Positioned inside a bend of the Russian River, just to the north of the Bohemian Club Grove, the 9-hole course at Northwood Golf Club was conceived by Jack Neville, the five-time California state amateur champion and member of the 1923 US Walker Cup team who co-designed Pebble Beach with Douglas Grant.
Neville first approached Claude Milleresch, the owner of the woodland property, with a view to constructing a course specifically for members of the Bohemian Club. Once the development was agreed in principle, Neville then enlisted Alister MacKenzie and Robert Hunter to design a 9-hole layout on the 70-acre site.
Built in 1928, the course then changed hands a number of times before stability finally arrived in 1970 when the present owners took control. Nowadays, the course measurers 2,893 yards from the back markers and it plays to a par of 36, with many of the holes lined by enormous redwood trees which make the fairways really tight.
Adding to its challenge are the small, undulating MacKenzie greens and intimidating MacKenzie bunkers. Notable holes include the 382-yard 2nd with its punchbowl green, the 280-yard 6th and its profusion of fairway bunkers and the 381-yard 7th, where bunkers have been placed deceptively short of the putting surface.
In the book The Finest Nines by Anthony Pioppi, the author has this to say about Northwood:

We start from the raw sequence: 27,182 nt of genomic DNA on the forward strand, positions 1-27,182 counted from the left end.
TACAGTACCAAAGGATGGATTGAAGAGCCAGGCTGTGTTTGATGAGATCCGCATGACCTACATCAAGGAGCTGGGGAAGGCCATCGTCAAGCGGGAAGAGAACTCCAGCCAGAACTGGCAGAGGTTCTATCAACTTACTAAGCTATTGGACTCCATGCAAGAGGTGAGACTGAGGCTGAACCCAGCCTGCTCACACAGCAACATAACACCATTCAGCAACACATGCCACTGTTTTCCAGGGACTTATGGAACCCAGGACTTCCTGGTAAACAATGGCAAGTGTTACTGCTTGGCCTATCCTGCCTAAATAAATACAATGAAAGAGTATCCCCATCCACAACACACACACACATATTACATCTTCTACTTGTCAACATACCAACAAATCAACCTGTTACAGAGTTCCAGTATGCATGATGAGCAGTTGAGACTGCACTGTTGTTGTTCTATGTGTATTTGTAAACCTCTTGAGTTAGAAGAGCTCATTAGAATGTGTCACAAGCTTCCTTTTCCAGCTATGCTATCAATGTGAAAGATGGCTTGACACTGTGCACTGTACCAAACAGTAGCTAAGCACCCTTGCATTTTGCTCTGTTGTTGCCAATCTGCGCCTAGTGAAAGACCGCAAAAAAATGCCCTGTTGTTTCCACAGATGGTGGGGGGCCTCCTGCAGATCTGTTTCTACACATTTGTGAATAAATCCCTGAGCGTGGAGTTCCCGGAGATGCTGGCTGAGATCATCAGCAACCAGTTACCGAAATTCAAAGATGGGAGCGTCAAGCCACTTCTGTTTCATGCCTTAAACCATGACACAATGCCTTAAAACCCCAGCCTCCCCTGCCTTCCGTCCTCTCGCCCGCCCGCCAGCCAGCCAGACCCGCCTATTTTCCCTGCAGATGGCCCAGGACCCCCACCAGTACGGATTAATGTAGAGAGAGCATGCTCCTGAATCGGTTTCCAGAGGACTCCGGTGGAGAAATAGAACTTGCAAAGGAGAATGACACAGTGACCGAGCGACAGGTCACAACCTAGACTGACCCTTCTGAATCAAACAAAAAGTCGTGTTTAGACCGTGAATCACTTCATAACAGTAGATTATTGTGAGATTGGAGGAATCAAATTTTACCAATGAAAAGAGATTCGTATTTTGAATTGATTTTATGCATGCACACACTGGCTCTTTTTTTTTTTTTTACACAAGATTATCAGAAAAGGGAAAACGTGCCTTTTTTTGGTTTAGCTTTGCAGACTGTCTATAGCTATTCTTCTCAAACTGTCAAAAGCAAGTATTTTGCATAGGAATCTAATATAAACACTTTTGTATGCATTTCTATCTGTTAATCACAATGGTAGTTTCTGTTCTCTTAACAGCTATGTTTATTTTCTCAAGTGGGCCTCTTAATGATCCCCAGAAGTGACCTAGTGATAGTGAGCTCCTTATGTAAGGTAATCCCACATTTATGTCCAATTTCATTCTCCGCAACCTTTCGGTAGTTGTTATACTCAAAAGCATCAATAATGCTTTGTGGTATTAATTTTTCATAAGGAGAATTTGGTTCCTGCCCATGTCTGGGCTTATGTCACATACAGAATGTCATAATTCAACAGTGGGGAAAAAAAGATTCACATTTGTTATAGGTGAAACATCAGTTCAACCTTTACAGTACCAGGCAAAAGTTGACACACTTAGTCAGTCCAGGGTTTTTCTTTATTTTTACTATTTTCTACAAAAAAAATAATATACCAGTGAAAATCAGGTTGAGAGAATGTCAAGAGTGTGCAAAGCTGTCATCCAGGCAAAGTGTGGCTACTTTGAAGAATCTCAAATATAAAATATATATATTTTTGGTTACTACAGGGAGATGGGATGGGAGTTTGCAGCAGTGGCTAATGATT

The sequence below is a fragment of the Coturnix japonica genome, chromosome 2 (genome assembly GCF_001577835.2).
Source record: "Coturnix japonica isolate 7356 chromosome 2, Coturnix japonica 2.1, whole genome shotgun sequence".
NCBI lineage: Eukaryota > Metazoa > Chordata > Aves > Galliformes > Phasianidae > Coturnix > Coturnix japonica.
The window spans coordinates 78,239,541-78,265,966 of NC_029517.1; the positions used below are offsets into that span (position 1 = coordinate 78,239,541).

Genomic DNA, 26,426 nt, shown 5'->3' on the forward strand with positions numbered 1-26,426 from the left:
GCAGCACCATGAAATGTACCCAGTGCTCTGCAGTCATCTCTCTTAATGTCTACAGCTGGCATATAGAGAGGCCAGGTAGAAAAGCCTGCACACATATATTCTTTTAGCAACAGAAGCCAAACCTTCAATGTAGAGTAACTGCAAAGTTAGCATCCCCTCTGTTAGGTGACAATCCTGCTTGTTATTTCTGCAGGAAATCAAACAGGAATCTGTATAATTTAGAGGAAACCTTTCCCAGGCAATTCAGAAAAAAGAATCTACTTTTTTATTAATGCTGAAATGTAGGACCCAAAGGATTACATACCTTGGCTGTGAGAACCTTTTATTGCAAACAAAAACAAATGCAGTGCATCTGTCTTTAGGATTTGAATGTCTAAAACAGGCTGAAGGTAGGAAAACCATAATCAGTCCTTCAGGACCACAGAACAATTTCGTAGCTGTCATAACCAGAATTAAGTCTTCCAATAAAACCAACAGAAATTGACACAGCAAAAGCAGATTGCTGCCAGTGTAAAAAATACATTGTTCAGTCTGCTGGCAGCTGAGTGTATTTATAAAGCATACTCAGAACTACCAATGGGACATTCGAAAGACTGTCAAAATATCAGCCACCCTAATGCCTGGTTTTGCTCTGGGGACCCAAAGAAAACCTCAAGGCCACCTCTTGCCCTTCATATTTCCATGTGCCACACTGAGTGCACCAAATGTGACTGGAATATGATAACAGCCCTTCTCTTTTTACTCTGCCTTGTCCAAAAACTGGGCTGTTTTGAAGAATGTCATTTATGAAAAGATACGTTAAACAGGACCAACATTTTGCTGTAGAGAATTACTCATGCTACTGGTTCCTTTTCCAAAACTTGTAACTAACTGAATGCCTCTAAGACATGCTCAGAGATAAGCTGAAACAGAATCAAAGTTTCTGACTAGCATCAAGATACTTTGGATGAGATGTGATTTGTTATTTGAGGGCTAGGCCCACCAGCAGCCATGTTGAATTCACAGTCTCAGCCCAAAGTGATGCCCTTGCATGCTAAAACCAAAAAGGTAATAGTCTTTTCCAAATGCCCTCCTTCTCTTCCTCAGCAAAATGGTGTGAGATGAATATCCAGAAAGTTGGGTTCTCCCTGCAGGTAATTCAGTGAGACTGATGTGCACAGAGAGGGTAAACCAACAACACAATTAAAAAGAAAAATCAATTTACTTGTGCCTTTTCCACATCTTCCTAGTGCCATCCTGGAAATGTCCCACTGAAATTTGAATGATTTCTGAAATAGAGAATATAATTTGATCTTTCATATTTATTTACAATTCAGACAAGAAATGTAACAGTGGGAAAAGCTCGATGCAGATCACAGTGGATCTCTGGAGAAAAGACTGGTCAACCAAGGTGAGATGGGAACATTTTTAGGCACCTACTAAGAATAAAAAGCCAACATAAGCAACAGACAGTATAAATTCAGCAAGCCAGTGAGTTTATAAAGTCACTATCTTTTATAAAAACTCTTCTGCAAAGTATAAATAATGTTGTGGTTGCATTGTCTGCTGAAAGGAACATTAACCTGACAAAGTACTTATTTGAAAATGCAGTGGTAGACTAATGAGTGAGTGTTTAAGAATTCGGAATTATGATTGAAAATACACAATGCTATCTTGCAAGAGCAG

“There is no doubt that Alister MacKenzie is one of the finest golf course architects ever to lay out a course. The point could be made that he is the finest. Although most of his creations are private and exclusive, there is a smattering of MacKenzie creations that the average golfer can experience. One of those is MacKenzie’s only nine-hole design in America, Northwood Golf Club in Monte Rio, California.
“Adding to the joy and uniqueness of the layout is the fact it is carved out of a redwood forest. What will most likely stun first-time visitors is not just the size of the behmoths, but the fact that they are not old-growth trees but have risen to the immense proportions since 1928 when the course opened. For the golfer looking to escape the world, Northwood is an ideal location, a self-contained respite from the racing rats.
“The layout retains much of the original design. Unfortunately, hole corridors have narrowed over the years as the Redwoods expanded. Their protected status and the cost of logging make removal difficult. Northwood remains, however, a delight to play at 2,888 yards and a par of 36. Although narrow at times, Northwood is never without strategy or challenges. The assortment of holes, including three par-4s under 295 yards, test all aspects of a player’s game.”
Golf Magazine listed Northwood in their 50 best 9-hole courses in the world, commenting as follows: "This special 9-holer is a must-play. Neither long, nor wide, wayward shots likely strike ancient Redwoods, yet these giants of the forest provide enchantment and awe and absolutely make this course unique. It’s as if Alister MacKenzie decided to grace golfers with the mating of an intimate walk-in-the-woods and an escape from reality."
Northwood has to be one of the most interesting experiences I have ever had playing golf. Despite being just nine holes, it is a real treat to play.
Right from the first tee, I felt like the giant redwood trees that border the fairways lent a uniquely claustrophobic yet challenging factor to the course.